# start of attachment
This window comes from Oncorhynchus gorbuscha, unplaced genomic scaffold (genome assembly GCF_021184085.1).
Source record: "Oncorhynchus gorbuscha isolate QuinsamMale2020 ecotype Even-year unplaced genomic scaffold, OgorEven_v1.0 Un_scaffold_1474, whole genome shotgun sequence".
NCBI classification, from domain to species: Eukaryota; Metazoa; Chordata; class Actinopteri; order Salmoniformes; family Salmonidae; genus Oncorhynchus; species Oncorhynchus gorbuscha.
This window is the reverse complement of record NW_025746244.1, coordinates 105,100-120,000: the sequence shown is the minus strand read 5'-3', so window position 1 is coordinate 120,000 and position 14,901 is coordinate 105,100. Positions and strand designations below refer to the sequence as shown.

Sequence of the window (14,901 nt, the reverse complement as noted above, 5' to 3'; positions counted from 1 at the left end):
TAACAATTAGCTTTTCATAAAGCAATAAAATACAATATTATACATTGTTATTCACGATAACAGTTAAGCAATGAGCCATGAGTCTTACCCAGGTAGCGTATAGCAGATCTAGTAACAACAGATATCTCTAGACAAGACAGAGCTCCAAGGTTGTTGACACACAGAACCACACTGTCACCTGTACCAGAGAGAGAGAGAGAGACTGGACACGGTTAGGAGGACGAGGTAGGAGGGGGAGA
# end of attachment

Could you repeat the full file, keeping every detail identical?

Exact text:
This window comes from Oncorhynchus gorbuscha, unplaced genomic scaffold (genome assembly GCF_021184085.1).
Source record: "Oncorhynchus gorbuscha isolate QuinsamMale2020 ecotype Even-year unplaced genomic scaffold, OgorEven_v1.0 Un_scaffold_1474, whole genome shotgun sequence".
NCBI classification, from domain to species: Eukaryota; Metazoa; Chordata; class Actinopteri; order Salmoniformes; family Salmonidae; genus Oncorhynchus; species Oncorhynchus gorbuscha.
This window is the reverse complement of record NW_025746244.1, coordinates 105,100-120,000: the sequence shown is the minus strand read 5'-3', so window position 1 is coordinate 120,000 and position 14,901 is coordinate 105,100. Positions and strand designations below refer to the sequence as shown.

Sequence of the window (14,901 nt, the reverse complement as noted above, 5' to 3'; positions counted from 1 at the left end):
TAACAATTAGCTTTTCATAAAGCAATAAAATACAATATTATACATTGTTATTCACGATAACAGTTAAGCAATGAGCCATGAGTCTTACCCAGGTAGCGTATAGCAGATCTAGTAACAACAGATATCTCTAGACAAGACAGAGCTCCAAGGTTGTTGACACACAGAACCACACTGTCACCTGTACCAGAGAGAGAGAGAGAGACTGGACACGGTTAGGAGGACGAGGTAGGAGGGGGAGA